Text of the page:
Around the summer of 2019, I was interviewed for a job in “B2B communications.”
The meeting rooms were fashionable and well-branded. The wallpapers were decked with pink blossoms and waterfalls. Being of sensitive mind, the tea had got me a little speedy—but the interview was going okay, all told.
Before I could improvise one particular answer, though, the boss’s head was suddenly bordered by a display of purple-green flashes and lightning bolts. Encircled by a fuzz of explosive particles, my visual field inflated and deflated and centered on her face like a fucked-up telescope. I was almost flung back in the chair.
By some miracle, I managed to stumble through an answer. I was offered the job a few days later.
The experience didn’t entirely surprise me. I had been living with visions like these for about three and a half years. My condition had taken a turn for the worse, however.
I wondered if I could ever tell anyone how weird shit was really getting.
Before that day’s end, my hands would look like those of an alien creature, the veins coursing with white electric blood, and my dad would turn a ghoulish neon green. I cracked up. Running upstairs, I shut myself in my room and lay on the bed. My consciousness seemed to waft towards a chest of drawers about three feet away.
Tension hummed in my belly. The sense of self had disappeared. Taking furious notes on a scraggly piece of paper—”My name is Ed Prideaux and I am a 21-year-old student,” over and over—I wondered whether the brain damage I had apparently sustained would last forever.
I also wondered if I could ever tell anyone how weird shit was really getting.
This was hallucinogen persisting perception disorder, or HPPD: a DSM-5 condition characterized by psychedelic-like effects that recur months or years after tripping. “Flashbacks,” in other words. The condition presents in more complicated ways: a range of somatic, cognitive and affective symptoms, and new kinds of visuals that weren’t necessarily seen in precipitating drug sessions.
I’d triggered my HPPD by eating two tabs of an LSD analogue, 1-P-LSD, as a 17-year-old. It was at my parents’ house and I had a fairly bad trip. I’ve since spent years trying to better understand HPPD through reading and, recently, in conducting my own study.
HPPD was codified off the back of work by Dr. Henry Abraham, who was stationed at Boston General Hospital in the early 1970s, a short tram ride from the campus where Timothy Leary had launched his Psilocybin Project about 10 years earlier.
Abraham saw streams of LSD users complaining of persistent visuals. Many of the symptoms they described—trails, “after-images,” flashes, visual static, patterning—are identical to those seen today, which suggests a stereotypical symptom profile.
Some people with severe HPPD are unable to work. Some have died of suicide.
HPPD-like symptoms do not seem entirely uncommon. A study of just under 2,500 people from Erowid found that around a quarter had developed some form of persistent visual. Around one in 25, or 4.2 percent, had found their visuals distressing enough to consider a visit to a doctor.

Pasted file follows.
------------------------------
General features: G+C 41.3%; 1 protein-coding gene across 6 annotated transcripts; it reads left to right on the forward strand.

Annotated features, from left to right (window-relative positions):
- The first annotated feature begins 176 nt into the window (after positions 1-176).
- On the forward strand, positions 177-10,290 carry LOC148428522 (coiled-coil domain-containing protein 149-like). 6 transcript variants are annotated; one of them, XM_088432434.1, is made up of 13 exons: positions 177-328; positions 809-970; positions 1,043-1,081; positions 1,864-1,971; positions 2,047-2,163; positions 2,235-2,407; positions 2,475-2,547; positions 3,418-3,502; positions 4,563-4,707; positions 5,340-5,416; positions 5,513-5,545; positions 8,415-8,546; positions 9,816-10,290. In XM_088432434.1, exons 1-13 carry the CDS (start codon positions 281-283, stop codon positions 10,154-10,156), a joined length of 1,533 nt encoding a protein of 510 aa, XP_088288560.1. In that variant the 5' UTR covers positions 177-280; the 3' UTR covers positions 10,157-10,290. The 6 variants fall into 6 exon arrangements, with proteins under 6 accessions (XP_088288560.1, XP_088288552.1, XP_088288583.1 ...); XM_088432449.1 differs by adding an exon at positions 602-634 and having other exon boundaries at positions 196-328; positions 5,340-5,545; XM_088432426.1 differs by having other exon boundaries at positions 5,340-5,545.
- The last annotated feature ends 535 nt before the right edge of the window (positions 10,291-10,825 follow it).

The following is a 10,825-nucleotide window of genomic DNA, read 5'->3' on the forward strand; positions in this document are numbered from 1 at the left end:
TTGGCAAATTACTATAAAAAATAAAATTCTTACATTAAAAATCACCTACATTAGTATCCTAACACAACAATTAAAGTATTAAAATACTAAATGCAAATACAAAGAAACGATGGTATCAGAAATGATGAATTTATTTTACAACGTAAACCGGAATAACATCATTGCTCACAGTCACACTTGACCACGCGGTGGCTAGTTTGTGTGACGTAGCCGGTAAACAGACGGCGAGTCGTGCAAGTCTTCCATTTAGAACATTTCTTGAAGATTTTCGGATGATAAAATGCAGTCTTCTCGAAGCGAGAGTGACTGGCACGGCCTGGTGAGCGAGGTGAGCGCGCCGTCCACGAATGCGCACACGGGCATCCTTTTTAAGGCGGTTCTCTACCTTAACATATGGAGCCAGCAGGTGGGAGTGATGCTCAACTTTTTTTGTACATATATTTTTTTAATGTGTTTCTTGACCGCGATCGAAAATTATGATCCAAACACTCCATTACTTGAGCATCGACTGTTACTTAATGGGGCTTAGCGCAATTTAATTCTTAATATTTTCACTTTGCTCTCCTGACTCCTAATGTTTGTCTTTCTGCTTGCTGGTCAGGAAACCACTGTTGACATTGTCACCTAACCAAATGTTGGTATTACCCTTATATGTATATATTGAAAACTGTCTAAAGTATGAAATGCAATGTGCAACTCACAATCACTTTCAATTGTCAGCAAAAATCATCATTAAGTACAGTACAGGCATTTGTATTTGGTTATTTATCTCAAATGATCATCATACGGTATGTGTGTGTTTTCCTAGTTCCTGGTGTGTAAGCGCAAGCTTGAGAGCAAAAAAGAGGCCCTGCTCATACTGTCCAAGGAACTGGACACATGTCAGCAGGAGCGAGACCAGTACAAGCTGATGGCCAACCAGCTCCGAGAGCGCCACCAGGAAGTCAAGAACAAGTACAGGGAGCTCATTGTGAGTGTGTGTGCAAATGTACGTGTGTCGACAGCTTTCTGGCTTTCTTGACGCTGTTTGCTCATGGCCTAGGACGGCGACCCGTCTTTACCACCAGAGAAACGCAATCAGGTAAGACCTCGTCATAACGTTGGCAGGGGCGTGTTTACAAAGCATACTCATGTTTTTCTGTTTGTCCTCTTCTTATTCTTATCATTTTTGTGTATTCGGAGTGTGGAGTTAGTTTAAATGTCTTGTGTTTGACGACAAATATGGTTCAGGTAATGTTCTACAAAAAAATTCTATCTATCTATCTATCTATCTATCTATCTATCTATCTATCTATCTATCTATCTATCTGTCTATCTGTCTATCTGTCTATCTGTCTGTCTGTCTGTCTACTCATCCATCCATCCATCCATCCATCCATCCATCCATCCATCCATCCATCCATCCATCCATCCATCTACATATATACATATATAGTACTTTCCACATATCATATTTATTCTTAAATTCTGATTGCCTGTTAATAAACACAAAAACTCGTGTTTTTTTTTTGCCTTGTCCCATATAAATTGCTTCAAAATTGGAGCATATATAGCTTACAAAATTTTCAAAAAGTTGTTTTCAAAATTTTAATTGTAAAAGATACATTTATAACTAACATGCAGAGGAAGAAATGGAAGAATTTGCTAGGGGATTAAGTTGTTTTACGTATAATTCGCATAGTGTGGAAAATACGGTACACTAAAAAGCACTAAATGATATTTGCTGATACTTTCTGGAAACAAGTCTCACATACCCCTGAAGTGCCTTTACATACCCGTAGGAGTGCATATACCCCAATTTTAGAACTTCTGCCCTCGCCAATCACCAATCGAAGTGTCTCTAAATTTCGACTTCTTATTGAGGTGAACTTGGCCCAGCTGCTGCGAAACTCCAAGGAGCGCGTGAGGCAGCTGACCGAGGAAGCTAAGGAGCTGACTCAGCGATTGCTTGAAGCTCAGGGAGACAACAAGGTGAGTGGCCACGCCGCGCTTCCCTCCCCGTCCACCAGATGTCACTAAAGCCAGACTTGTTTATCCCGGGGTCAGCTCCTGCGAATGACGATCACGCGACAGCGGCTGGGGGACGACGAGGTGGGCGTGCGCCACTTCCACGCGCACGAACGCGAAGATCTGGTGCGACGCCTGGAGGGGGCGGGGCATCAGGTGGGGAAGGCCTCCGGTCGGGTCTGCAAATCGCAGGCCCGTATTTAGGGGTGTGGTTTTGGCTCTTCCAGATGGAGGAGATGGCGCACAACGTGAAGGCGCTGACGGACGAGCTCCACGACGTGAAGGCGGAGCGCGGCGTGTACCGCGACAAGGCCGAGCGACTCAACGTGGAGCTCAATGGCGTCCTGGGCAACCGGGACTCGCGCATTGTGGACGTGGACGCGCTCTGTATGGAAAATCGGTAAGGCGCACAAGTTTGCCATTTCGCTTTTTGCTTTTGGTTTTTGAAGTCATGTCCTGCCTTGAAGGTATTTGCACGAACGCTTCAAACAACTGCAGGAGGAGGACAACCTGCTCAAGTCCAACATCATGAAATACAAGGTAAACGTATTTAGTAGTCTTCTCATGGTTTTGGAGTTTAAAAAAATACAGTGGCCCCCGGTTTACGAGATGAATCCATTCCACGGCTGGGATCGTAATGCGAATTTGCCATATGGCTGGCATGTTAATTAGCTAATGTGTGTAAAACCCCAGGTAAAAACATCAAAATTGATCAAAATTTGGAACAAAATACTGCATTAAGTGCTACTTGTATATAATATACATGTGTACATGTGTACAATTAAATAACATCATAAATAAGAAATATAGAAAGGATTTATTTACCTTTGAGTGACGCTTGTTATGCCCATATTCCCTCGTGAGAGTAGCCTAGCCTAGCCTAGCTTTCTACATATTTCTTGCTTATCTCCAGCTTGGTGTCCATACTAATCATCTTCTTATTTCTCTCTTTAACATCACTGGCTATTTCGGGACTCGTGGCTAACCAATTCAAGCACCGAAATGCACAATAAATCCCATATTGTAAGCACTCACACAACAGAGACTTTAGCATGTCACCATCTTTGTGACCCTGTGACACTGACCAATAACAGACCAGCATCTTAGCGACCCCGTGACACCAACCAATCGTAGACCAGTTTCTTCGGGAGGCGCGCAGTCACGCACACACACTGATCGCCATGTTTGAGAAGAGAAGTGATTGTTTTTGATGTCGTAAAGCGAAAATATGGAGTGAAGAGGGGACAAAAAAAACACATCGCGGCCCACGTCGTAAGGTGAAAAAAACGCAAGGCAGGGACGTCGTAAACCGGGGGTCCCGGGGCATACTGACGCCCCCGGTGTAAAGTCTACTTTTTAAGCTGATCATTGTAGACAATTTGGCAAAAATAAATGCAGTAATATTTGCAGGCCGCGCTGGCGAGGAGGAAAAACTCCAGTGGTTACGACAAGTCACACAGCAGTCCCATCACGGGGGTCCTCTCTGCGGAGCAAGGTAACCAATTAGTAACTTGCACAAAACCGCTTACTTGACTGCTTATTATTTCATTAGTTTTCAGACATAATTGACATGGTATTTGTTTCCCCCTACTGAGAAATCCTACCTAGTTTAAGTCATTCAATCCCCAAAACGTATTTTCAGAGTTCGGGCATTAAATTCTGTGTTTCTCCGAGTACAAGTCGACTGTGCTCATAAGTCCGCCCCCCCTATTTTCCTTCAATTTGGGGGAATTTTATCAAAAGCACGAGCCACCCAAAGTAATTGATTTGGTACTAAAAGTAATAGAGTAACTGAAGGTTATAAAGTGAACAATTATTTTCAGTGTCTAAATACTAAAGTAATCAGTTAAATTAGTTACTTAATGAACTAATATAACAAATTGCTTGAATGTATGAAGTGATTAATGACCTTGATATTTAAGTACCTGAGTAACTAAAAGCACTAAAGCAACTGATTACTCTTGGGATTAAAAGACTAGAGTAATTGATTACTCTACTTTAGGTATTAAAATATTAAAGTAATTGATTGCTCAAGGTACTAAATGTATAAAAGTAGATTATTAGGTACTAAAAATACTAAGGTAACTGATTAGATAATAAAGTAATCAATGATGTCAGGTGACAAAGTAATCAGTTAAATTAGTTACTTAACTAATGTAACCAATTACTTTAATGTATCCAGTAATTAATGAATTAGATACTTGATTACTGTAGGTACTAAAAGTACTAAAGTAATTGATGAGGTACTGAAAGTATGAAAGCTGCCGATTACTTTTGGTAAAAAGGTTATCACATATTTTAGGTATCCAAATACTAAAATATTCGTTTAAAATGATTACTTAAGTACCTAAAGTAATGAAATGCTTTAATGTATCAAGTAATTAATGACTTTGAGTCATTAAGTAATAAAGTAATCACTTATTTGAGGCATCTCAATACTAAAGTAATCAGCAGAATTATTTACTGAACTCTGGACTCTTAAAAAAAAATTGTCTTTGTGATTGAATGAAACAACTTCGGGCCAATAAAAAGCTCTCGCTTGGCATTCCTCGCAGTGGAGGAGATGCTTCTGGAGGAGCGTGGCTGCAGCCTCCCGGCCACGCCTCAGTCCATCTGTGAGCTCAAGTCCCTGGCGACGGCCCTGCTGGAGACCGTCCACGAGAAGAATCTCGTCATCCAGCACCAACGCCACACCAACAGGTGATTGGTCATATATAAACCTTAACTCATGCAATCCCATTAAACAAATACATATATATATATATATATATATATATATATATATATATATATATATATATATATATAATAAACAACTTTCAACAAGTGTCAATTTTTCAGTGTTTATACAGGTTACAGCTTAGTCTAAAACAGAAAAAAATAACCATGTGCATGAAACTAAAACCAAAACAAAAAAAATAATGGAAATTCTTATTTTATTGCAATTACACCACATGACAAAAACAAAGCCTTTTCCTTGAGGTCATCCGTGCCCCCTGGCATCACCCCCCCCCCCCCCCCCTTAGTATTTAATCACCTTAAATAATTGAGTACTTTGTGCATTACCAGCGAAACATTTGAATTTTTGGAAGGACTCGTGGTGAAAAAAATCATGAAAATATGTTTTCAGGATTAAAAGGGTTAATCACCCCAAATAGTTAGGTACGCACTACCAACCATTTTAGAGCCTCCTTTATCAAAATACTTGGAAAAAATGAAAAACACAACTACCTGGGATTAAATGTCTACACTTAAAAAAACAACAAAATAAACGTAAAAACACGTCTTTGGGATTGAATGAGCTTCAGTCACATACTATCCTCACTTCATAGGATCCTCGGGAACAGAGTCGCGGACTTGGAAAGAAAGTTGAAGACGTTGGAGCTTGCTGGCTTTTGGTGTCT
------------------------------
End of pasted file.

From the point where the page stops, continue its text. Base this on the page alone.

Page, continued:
HPPD may be compared to “visual tinnitus”—an intrusive sensory disturbance that can go out of control. This is what matters in defining HPPD as a clinical disorder.
Abraham estimated that up to 65 percent of HPPD patients he saw lived with chronic panic attacks, 50 per cent major depression, and 25 percent alcohol use disorder. Abraham also observed that around 50 percent of patients would recover from their symptoms within five years, while some have them for decades. Some people with severe HPPD are unable to work. Some have died of suicide.
Sheree DaCosta is an Australian dancer whose son, Joey, developed HPPD after taking LSA (morning glory) seeds while an adolescent. After 10 years of struggle, Joey ended his own life, a trauma DaCosta has channeled into a new short film called Dancing With My Mother.
As part of my master’s degree program, I conducted a study using an in-depth questionnaire to better understand people’s patterns of distress.
I found that a significant minority of more than a quarter were impaired or very impaired: feeling trapped, struggling to enjoy life, and upset, anxious and tired.
I recruited 455 people with histories of HPPD-like symptoms. They were drawn mainly from the United States, United Kingdom and European Union, but also from India, Nigeria, Turkey, Uruguay, Uzbekistan and elsewhere, although a majority of respondents were cisgender white men.
I used a psychometric scale repurposed from the tinnitus literature to measure the degree of participants’ HPPD-related distress, and divided the scores into quintiles.
I found that most of the people in my sample were relatively unimpaired. Yet a significant minority of more than a quarter were impaired or very impaired: feeling trapped, struggling to enjoy life, and upset, anxious and tired.
More than a fifth of the very impaired participants self-described as disabled and unable to work.
I also sought to measure the intensity of people’s visuals using graphics of three stereotypical HPPD symptoms, like the one shown above. I expected that more intense visuals would correlate with more distress and impairment. Although I found some evidence to support this idea, investigation was rendered difficult by a lack of high-quality graphics. Personalized depictions of visuals may be available in time thanks to machine learning.
What was much more influential (and much more measurable) in the stats was a cluster of cognitive-behavioral phenomena, including feelings of obsession or self-hatred that people experienced around their symptoms.